What is negative population growth?

1 Answer
Feb 25, 2016

A negative population growth rate occurs when the number of people/ species are reduced.


To further expound upon this point lets take a quick look at population growth. Population growth is defined as: an increase in the number of individuals in a population (be it birds, fish, humans, or even unicorns!). A rate is a ratio that allows us to compare two objects with different units of measure.

All my senseless rambling aside, a population growth rate is the rate at which a population increases within a given time period. It is expressed mathematically as: the change in population (difference in population) divided by the length of time (difference in time), the expression below should help:

Population growth rate= #(P(t2)-P(t1))/(P(t1)(t2-t1))#

P(t2) is equal to the population at the end of the time in question, the most recent time (time closest to today)

P(t1) is equal to the population at the start of the time in question, the time furthest from today

(t2-t1) is the difference in time, (t2) specifically, is the the date furthest from today, while (t1) is the date closest to today

Note: that the P in front of the parentheses indicates population, without the P the (t)'s represent time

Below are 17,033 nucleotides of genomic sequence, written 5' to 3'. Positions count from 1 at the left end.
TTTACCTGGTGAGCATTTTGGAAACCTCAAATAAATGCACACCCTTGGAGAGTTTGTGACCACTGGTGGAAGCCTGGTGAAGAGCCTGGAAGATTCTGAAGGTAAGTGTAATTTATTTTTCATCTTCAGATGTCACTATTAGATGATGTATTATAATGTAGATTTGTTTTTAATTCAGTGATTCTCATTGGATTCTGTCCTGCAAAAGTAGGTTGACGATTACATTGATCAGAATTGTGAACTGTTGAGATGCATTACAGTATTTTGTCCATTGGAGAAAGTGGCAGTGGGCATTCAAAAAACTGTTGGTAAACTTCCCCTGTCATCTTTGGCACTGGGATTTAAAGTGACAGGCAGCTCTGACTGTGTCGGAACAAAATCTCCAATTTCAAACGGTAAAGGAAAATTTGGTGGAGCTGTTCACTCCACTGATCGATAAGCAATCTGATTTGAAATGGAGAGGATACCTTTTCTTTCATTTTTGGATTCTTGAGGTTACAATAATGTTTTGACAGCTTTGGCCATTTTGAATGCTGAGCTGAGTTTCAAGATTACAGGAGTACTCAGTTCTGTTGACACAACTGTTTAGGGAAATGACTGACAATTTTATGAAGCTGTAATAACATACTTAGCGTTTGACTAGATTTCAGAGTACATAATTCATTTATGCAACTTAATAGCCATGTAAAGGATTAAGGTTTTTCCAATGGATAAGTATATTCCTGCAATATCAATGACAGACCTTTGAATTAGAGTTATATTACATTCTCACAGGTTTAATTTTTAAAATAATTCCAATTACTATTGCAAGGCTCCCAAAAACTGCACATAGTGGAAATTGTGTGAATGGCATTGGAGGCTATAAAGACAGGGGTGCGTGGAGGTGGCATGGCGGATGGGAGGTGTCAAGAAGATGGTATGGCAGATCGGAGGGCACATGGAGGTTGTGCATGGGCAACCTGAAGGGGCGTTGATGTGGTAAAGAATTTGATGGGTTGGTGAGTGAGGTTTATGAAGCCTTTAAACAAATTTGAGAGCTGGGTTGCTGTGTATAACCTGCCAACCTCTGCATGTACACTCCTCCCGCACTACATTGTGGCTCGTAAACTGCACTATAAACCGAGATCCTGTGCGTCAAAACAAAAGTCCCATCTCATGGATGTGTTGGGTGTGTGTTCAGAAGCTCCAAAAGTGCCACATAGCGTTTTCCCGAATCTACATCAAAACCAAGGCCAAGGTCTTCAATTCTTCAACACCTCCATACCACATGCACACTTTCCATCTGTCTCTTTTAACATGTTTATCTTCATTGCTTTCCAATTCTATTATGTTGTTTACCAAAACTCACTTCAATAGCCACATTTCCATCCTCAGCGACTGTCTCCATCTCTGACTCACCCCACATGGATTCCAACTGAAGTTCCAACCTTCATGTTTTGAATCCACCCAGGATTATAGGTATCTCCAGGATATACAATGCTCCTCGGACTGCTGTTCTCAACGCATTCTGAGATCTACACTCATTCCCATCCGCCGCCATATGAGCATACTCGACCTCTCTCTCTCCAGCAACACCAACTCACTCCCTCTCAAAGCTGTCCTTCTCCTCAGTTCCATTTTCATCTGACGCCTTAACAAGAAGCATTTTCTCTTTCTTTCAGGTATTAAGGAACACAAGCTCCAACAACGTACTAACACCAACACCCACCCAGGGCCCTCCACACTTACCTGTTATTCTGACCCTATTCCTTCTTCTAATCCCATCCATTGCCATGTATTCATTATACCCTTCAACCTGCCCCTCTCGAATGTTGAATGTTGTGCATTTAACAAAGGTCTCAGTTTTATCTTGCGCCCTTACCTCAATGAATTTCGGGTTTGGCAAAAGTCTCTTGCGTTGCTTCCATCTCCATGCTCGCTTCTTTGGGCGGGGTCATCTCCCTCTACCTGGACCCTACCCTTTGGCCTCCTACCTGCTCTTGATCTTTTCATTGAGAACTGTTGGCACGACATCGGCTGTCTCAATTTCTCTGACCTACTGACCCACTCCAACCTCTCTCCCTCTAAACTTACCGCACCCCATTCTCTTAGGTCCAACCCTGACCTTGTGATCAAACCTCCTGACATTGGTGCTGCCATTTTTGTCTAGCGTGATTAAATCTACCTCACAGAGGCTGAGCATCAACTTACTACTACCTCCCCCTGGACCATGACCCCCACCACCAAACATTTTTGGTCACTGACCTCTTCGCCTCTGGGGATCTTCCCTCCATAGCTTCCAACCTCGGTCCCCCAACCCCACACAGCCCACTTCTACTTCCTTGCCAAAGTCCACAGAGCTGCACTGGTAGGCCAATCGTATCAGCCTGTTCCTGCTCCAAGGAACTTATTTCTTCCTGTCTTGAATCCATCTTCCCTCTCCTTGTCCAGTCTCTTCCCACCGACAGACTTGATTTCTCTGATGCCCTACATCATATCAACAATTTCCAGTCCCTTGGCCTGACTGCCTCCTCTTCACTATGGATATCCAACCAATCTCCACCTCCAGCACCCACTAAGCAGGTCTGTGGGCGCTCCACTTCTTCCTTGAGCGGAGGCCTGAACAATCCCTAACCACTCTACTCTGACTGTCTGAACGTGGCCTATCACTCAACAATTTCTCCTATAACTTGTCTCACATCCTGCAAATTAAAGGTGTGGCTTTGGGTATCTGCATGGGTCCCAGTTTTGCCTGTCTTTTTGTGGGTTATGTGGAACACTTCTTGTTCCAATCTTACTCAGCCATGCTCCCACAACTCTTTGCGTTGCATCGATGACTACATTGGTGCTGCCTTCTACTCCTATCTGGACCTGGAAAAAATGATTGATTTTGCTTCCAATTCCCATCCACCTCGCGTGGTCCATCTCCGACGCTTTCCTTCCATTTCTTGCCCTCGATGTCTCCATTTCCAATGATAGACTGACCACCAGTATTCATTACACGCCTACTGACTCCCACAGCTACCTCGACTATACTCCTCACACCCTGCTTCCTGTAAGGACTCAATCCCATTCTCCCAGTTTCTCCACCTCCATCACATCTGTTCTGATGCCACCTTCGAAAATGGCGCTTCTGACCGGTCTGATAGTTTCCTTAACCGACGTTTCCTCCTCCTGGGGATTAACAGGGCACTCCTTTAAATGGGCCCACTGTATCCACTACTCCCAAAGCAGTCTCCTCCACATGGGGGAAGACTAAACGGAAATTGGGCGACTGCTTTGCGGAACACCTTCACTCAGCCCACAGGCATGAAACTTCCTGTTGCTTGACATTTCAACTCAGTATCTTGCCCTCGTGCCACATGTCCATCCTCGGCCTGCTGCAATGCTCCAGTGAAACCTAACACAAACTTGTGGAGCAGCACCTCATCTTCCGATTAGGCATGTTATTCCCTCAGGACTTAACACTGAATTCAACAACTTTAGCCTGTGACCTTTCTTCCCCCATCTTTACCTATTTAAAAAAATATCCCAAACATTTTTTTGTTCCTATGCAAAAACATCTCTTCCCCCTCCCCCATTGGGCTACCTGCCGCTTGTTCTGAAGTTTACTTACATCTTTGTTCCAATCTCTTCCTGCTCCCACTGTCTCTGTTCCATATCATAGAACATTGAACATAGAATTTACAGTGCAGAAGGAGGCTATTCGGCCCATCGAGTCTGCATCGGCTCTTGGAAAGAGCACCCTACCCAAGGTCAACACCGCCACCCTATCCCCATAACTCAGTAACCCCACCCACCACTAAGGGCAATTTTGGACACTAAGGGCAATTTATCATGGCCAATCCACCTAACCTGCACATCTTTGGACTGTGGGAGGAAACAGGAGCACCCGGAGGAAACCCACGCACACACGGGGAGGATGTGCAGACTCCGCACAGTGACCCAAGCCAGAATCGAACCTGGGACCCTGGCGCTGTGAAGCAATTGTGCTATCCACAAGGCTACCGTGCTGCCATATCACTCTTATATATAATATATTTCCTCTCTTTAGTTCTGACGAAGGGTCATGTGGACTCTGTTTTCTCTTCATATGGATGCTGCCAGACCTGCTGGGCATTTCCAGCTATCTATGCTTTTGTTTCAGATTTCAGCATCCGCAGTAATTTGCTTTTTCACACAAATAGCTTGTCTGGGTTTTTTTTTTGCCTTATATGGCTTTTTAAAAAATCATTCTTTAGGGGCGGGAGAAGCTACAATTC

As an example lets take a look at the population in my home state of California between 2000 and 2014:

P(t2): 39 million people

P(t1): 34 million people

(t2): 2014

(t1): 2000

Population growth rate= #(P(t2)-P(t1))/(P(t1)(t2-t1))#

= #(39-34)/((34)(2014-2000))#




To get a percent we multiply by 100 and get an annual increase in population of about 1.05%. We can multiply this value by 4 (the number of years) to determine the total percent increase across all 4 years (the population increased in Ca by 4.2% in 4 years).

To answer your question more directly, a negative population growth occurs when the population of a species declines, this could be due to any number of factors including: death rates exceeding birth rates or immigration.

I know this is long and convoluted, thanks for sticking with me!